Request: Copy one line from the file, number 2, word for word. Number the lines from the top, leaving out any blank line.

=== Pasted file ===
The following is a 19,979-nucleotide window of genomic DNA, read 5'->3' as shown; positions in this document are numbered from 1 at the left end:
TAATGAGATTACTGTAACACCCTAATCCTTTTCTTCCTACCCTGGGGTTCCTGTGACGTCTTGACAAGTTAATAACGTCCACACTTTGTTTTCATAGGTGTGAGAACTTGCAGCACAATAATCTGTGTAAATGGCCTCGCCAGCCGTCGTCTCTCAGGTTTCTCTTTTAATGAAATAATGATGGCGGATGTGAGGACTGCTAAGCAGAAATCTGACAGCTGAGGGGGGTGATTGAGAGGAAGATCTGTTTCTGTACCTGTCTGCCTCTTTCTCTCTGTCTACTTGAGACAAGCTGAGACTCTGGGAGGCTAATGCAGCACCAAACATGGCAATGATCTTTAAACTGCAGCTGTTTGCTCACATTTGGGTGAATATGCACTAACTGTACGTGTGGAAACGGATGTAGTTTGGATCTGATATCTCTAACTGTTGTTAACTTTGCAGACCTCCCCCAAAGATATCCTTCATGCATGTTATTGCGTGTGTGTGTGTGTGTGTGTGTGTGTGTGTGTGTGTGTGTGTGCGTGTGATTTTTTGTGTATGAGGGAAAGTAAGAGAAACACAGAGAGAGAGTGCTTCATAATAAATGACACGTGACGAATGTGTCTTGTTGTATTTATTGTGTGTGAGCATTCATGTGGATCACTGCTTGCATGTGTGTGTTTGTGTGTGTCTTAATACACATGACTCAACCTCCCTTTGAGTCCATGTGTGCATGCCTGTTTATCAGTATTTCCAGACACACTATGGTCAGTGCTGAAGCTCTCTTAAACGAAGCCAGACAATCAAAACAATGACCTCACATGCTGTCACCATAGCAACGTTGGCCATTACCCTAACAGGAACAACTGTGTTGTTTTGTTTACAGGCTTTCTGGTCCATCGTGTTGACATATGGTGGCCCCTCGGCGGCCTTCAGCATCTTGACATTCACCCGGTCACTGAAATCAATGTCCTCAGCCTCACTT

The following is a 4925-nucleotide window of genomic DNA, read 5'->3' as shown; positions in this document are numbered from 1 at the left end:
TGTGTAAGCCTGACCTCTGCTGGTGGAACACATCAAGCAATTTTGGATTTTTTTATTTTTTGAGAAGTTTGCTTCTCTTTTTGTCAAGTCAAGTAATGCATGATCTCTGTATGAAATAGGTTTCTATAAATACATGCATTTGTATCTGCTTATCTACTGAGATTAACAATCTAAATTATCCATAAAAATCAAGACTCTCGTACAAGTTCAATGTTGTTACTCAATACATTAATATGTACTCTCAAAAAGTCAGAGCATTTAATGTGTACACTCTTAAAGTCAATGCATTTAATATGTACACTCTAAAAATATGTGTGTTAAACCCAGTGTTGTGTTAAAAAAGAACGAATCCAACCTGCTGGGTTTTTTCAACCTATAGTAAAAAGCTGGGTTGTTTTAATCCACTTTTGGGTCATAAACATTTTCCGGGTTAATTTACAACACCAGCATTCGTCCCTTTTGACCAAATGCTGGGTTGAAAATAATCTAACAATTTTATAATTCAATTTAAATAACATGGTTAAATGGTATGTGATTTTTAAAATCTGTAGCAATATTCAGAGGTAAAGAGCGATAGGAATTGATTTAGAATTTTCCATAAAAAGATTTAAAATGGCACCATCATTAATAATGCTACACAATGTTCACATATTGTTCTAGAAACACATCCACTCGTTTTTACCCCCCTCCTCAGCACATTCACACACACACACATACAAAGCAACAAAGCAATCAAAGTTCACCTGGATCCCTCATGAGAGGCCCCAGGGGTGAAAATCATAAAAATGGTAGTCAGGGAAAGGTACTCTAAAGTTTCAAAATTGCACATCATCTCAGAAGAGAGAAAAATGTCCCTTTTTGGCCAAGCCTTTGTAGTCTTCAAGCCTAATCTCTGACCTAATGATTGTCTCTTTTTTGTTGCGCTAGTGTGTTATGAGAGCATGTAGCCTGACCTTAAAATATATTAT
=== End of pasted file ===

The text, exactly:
TAATGAGATTACTGTAACACCCTAATCCTTTTCTTCCTACCCTGGGGTTCCTGTGACGTCTTGACAAGTTAATAACGTCCACACTTTGTTTTCATAGGTGTGAGAACTTGCAGCACAATAATCTGTGTAAATGGCCTCGCCAGCCGTCGTCTCTCAGGTTTCTCTTTTAATGAAATAATGATGGCGGATGTGAGGACTGCTAAGCAGAAATCTGACAGCTGAGGGGGGTGATTGAGAGGAAGATCTGTTTCTGTACCTGTCTGCCTCTTTCTCTCTGTCTACTTGAGACAAGCTGAGACTCTGGGAGGCTAATGCAGCACCAAACATGGCAATGATCTTTAAACTGCAGCTGTTTGCTCACATTTGGGTGAATATGCACTAACTGTACGTGTGGAAACGGATGTAGTTTGGATCTGATATCTCTAACTGTTGTTAACTTTGCAGACCTCCCCCAAAGATATCCTTCATGCATGTTATTGCGTGTGTGTGTGTGTGTGTGTGTGTGTGTGTGTGTGTGTGTGTGCGTGTGATTTTTTGTGTATGAGGGAAAGTAAGAGAAACACAGAGAGAGAGTGCTTCATAATAAATGACACGTGACGAATGTGTCTTGTTGTATTTATTGTGTGTGAGCATTCATGTGGATCACTGCTTGCATGTGTGTGTTTGTGTGTGTCTTAATACACATGACTCAACCTCCCTTTGAGTCCATGTGTGCATGCCTGTTTATCAGTATTTCCAGACACACTATGGTCAGTGCTGAAGCTCTCTTAAACGAAGCCAGACAATCAAAACAATGACCTCACATGCTGTCACCATAGCAACGTTGGCCATTACCCTAACAGGAACAACTGTGTTGTTTTGTTTACAGGCTTTCTGGTCCATCGTGTTGACATATGGTGGCCCCTCGGCGGCCTTCAGCATCTTGACATTCACCCGGTCACTGAAATCAATGTCCTCAGCCTCACTT